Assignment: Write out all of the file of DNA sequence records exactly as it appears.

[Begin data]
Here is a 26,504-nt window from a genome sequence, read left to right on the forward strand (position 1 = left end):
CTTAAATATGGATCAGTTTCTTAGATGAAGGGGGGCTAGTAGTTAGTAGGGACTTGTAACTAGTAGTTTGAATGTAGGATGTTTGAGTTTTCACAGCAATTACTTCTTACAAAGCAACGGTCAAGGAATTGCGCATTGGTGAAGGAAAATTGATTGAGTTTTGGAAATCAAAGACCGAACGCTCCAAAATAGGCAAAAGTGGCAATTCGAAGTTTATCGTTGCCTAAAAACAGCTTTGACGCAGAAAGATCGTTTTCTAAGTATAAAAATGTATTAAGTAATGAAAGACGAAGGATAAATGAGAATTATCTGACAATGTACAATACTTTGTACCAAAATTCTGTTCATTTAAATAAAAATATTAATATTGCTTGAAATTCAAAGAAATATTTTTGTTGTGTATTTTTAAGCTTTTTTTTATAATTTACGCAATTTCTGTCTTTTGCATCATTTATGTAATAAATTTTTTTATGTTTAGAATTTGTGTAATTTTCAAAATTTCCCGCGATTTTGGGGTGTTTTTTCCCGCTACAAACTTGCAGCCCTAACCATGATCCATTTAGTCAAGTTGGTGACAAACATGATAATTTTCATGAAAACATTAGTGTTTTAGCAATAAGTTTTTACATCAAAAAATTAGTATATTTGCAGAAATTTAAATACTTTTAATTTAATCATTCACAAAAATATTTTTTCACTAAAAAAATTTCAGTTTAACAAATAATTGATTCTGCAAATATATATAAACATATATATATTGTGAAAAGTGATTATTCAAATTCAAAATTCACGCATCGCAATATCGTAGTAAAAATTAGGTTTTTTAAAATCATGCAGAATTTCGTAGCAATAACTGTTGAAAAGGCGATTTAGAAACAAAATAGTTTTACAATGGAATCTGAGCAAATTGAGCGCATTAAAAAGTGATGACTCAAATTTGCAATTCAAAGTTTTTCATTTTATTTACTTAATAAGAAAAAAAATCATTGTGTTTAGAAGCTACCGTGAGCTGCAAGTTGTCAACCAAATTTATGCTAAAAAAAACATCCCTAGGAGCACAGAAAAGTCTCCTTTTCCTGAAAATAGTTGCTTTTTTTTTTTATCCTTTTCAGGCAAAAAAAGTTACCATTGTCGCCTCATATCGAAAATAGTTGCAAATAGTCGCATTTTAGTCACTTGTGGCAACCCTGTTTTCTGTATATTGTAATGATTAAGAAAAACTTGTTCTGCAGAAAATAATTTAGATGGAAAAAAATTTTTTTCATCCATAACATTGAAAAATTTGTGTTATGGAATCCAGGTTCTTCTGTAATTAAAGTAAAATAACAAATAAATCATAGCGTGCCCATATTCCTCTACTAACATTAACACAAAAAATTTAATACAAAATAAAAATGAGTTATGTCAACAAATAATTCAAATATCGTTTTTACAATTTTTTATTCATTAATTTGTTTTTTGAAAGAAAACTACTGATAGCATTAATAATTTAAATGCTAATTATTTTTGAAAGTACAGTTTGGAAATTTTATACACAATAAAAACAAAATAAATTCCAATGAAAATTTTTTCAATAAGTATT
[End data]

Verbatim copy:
Here is a 26,504-nt window from a genome sequence, read left to right on the forward strand (position 1 = left end):
CTTAAATATGGATCAGTTTCTTAGATGAAGGGGGGCTAGTAGTTAGTAGGGACTTGTAACTAGTAGTTTGAATGTAGGATGTTTGAGTTTTCACAGCAATTACTTCTTACAAAGCAACGGTCAAGGAATTGCGCATTGGTGAAGGAAAATTGATTGAGTTTTGGAAATCAAAGACCGAACGCTCCAAAATAGGCAAAAGTGGCAATTCGAAGTTTATCGTTGCCTAAAAACAGCTTTGACGCAGAAAGATCGTTTTCTAAGTATAAAAATGTATTAAGTAATGAAAGACGAAGGATAAATGAGAATTATCTGACAATGTACAATACTTTGTACCAAAATTCTGTTCATTTAAATAAAAATATTAATATTGCTTGAAATTCAAAGAAATATTTTTGTTGTGTATTTTTAAGCTTTTTTTTATAATTTACGCAATTTCTGTCTTTTGCATCATTTATGTAATAAATTTTTTTATGTTTAGAATTTGTGTAATTTTCAAAATTTCCCGCGATTTTGGGGTGTTTTTTCCCGCTACAAACTTGCAGCCCTAACCATGATCCATTTAGTCAAGTTGGTGACAAACATGATAATTTTCATGAAAACATTAGTGTTTTAGCAATAAGTTTTTACATCAAAAAATTAGTATATTTGCAGAAATTTAAATACTTTTAATTTAATCATTCACAAAAATATTTTTTCACTAAAAAAATTTCAGTTTAACAAATAATTGATTCTGCAAATATATATAAACATATATATATTGTGAAAAGTGATTATTCAAATTCAAAATTCACGCATCGCAATATCGTAGTAAAAATTAGGTTTTTTAAAATCATGCAGAATTTCGTAGCAATAACTGTTGAAAAGGCGATTTAGAAACAAAATAGTTTTACAATGGAATCTGAGCAAATTGAGCGCATTAAAAAGTGATGACTCAAATTTGCAATTCAAAGTTTTTCATTTTATTTACTTAATAAGAAAAAAAATCATTGTGTTTAGAAGCTACCGTGAGCTGCAAGTTGTCAACCAAATTTATGCTAAAAAAAACATCCCTAGGAGCACAGAAAAGTCTCCTTTTCCTGAAAATAGTTGCTTTTTTTTTTTATCCTTTTCAGGCAAAAAAAGTTACCATTGTCGCCTCATATCGAAAATAGTTGCAAATAGTCGCATTTTAGTCACTTGTGGCAACCCTGTTTTCTGTATATTGTAATGATTAAGAAAAACTTGTTCTGCAGAAAATAATTTAGATGGAAAAAAATTTTTTTCATCCATAACATTGAAAAATTTGTGTTATGGAATCCAGGTTCTTCTGTAATTAAAGTAAAATAACAAATAAATCATAGCGTGCCCATATTCCTCTACTAACATTAACACAAAAAATTTAATACAAAATAAAAATGAGTTATGTCAACAAATAATTCAAATATCGTTTTTACAATTTTTTATTCATTAATTTGTTTTTTGAAAGAAAACTACTGATAGCATTAATAATTTAAATGCTAATTATTTTTGAAAGTACAGTTTGGAAATTTTATACACAATAAAAACAAAATAAATTCCAATGAAAATTTTTTCAATAAGTATT